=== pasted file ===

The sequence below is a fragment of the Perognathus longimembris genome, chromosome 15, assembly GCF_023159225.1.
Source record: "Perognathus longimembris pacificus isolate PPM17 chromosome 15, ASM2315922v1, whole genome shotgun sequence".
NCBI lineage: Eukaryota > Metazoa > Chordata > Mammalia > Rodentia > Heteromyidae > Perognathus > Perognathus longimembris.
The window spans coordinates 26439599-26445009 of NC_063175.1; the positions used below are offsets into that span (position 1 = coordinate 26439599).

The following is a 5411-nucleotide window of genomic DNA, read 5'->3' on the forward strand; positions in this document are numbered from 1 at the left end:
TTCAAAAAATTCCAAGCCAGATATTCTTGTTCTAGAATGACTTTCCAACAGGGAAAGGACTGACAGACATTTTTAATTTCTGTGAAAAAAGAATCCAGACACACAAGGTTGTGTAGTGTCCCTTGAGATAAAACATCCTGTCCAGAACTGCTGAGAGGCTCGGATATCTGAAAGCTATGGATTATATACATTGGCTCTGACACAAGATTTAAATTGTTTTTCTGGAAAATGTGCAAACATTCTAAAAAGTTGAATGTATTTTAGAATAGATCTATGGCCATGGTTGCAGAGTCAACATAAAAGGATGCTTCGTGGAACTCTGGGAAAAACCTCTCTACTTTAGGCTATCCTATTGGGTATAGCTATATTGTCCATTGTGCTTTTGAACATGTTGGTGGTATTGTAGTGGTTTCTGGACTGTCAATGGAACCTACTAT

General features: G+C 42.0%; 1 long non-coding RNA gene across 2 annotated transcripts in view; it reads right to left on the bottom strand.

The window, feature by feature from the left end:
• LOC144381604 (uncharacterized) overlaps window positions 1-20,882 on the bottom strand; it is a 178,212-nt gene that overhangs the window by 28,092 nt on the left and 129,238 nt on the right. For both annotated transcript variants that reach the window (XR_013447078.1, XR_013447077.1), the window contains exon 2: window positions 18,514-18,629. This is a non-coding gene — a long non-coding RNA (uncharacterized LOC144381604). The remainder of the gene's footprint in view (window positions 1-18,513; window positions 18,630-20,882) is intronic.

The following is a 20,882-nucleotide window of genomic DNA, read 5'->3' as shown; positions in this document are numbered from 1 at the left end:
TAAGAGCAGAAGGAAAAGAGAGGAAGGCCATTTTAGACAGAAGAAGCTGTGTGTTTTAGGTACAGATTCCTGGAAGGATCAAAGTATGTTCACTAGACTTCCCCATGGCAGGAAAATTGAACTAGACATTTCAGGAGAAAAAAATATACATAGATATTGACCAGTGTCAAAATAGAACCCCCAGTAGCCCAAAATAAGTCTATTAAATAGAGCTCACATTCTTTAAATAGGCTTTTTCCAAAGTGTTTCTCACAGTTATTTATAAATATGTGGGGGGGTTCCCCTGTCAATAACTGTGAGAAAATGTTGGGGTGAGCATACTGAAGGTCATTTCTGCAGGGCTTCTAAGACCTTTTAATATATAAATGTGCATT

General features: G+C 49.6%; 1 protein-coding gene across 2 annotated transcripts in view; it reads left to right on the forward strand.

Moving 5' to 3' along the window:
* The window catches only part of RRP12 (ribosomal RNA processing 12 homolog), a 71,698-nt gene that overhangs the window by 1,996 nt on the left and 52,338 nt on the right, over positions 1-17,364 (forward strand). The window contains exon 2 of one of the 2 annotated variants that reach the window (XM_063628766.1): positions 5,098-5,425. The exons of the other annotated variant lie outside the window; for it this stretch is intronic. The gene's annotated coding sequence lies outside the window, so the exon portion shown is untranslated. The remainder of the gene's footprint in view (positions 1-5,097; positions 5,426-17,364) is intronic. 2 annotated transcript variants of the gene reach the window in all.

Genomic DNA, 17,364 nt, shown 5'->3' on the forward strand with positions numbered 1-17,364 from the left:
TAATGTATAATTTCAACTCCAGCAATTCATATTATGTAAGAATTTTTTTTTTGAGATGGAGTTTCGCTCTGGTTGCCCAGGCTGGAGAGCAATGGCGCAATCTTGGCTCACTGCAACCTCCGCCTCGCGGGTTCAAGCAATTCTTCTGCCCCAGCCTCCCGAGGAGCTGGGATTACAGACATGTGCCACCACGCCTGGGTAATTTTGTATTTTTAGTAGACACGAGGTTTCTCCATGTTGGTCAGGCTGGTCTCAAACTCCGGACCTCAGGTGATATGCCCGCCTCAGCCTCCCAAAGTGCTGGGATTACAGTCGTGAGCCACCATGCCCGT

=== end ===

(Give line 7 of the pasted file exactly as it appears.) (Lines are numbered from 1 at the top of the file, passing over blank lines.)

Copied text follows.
General features: G+C 42.0%; 1 long non-coding RNA gene across 2 annotated transcripts in view; it reads right to left on the bottom strand.